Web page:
Airline: KLM City Hopper
Aircraft: Embraer E-190
From: Amsterdam
To: London Heathrow T4
Cabin Class: Business
Seat: 2F, window on the right side of the aircraft
Date: 28 March 2013


Getting to the Airport

Just after 13h00 I decide to head back to the airport – I’m feeling cold. My next connection is by Fyra train. The Fyra is the fastest way to get to the airport because these trains don’t stop anywhere on the way between Amsterdam Central station and Schiphol. Subsequently the Fyra trains is subject to a fare supplement.

The airport has calmed down since the morning. As the United Kingdom is outside the Schengen area, I’ll have to go through passport control. In Amsterdam security for the non-Schengen flights is not centralised and instead there is a checkpoint at every gate.

From passport control I head for the KLM Crown Lounge. On my way there I pass Audrey Hepburn, the MD-11 that gently carried me away from Montreal and safely brought me across the Atlantic to Amsterdam. She’s standing where I left her this morning at gate E2.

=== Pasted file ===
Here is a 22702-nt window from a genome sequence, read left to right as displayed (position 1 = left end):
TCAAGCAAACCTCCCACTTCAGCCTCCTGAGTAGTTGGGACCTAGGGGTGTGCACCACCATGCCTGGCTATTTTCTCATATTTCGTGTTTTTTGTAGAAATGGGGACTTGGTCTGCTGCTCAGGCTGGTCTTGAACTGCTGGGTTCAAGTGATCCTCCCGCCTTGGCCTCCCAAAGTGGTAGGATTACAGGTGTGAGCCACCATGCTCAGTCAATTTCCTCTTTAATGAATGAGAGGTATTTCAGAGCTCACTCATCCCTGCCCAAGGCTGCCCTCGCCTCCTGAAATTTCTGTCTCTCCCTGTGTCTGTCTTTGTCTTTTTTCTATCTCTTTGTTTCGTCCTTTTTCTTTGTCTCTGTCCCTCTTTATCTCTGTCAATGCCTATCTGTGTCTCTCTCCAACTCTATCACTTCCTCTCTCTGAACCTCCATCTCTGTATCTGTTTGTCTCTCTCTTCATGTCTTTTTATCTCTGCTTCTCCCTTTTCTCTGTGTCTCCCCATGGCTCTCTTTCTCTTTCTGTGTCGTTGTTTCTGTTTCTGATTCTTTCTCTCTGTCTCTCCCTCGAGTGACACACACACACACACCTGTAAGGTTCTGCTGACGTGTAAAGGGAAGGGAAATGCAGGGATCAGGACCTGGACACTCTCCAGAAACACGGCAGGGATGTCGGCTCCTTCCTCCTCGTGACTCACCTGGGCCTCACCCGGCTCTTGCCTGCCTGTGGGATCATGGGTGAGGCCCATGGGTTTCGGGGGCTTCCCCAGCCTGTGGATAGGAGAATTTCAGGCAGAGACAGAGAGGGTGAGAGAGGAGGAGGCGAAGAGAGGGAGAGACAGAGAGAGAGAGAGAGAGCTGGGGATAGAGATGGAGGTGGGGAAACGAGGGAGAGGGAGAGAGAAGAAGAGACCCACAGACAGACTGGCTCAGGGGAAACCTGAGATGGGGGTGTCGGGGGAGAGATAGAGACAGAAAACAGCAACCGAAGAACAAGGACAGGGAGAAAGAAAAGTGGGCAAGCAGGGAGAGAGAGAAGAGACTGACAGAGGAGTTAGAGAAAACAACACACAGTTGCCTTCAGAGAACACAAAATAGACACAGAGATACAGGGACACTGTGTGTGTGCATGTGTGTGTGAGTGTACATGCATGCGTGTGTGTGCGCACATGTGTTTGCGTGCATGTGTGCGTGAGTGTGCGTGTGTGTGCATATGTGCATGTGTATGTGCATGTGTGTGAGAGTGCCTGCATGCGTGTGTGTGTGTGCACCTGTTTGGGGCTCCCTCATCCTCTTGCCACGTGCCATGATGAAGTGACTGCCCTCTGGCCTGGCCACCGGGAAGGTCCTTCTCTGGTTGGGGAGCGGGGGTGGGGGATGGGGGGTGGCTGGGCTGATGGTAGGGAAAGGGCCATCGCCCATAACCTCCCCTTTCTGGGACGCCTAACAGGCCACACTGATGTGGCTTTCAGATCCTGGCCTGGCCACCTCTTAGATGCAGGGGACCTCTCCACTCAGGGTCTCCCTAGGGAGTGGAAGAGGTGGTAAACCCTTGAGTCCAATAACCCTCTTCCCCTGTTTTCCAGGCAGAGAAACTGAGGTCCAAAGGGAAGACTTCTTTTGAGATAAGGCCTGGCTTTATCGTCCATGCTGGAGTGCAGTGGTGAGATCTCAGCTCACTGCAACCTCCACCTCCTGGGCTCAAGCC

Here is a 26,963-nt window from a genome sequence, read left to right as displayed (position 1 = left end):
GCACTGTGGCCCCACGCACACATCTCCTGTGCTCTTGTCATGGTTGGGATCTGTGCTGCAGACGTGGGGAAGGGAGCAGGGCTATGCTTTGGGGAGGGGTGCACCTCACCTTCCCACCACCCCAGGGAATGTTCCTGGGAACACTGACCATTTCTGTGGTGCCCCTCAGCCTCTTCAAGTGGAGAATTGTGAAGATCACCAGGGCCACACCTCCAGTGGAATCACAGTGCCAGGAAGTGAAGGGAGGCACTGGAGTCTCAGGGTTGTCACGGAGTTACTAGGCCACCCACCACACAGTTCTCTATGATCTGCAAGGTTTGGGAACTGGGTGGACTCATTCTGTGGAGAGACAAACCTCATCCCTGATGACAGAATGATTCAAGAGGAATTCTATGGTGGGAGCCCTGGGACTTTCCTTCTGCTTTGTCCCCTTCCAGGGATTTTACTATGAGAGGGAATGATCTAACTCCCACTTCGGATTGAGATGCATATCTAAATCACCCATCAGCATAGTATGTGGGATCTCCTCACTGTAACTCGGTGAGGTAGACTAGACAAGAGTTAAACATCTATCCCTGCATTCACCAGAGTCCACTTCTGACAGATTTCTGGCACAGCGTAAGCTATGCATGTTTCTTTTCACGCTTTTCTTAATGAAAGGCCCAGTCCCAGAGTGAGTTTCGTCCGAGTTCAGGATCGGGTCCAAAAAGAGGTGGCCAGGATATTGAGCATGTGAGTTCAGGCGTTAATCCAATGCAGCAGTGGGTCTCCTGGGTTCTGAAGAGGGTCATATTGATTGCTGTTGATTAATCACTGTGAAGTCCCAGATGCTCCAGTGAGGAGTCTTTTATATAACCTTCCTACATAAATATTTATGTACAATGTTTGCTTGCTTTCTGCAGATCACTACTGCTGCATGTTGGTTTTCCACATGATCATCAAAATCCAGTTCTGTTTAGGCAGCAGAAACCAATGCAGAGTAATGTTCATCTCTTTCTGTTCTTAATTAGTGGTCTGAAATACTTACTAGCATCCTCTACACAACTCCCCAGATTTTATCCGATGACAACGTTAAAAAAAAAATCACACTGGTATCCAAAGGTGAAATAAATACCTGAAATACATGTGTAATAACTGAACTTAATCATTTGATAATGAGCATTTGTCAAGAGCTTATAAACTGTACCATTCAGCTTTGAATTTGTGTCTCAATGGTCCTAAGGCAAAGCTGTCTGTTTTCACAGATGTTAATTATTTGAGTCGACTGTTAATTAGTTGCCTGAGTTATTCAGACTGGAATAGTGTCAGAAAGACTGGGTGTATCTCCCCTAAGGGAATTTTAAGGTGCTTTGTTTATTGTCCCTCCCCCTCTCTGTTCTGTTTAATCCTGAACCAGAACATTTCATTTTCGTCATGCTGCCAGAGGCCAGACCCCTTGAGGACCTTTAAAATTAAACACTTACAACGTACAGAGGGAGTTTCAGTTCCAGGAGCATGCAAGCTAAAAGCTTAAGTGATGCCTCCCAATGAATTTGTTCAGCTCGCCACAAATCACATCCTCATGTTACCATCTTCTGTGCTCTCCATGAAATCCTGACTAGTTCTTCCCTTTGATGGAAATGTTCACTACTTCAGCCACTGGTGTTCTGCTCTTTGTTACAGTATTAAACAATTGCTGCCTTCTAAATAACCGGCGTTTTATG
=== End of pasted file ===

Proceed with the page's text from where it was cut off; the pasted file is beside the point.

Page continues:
I presume she’ll be heading back across the Atlantic later on in the afternoon. As I stand there admiring her classic good looks, it suddenly hits me with a stab of regret that in all likelihood I will not get another chance to fly the MD-11 again. I know I’ve said so before, but this time I think it may actually be true. And so I bid my farewell. I think back for a moment on the fond memories I have of flying on the MD-11. And then I move on.


The KLM Crown Lounge

The lounge is still quite busy when I arrive, so I resist the urge to take any pictures for the benefit of my fellow trip reporters. I manage to find myself a nice quiet corner, settle down and give my mum a call to let her know I’m back in Europe.

A cappuccino and some tasty spicy biscuits later and it’s time for me to make my way to the lounge for boarding. My flight will be leaving from gate D6. To reach D6 you have to take the stairs down from the main concourse level to ground level, which is also where the security check takes place. Behind that there is a whole series of gates that together make up D6 and which are designated with the letters of the alphabet. My flight will be boarding from gate D6-D. The designation evidently is a bit confusing and while the boarding process is going on, a whole bunch of people rush up to the counter for our gate, only to be informed by the gate agent that they still have loads of time and their flight will not be boarding from here anyway.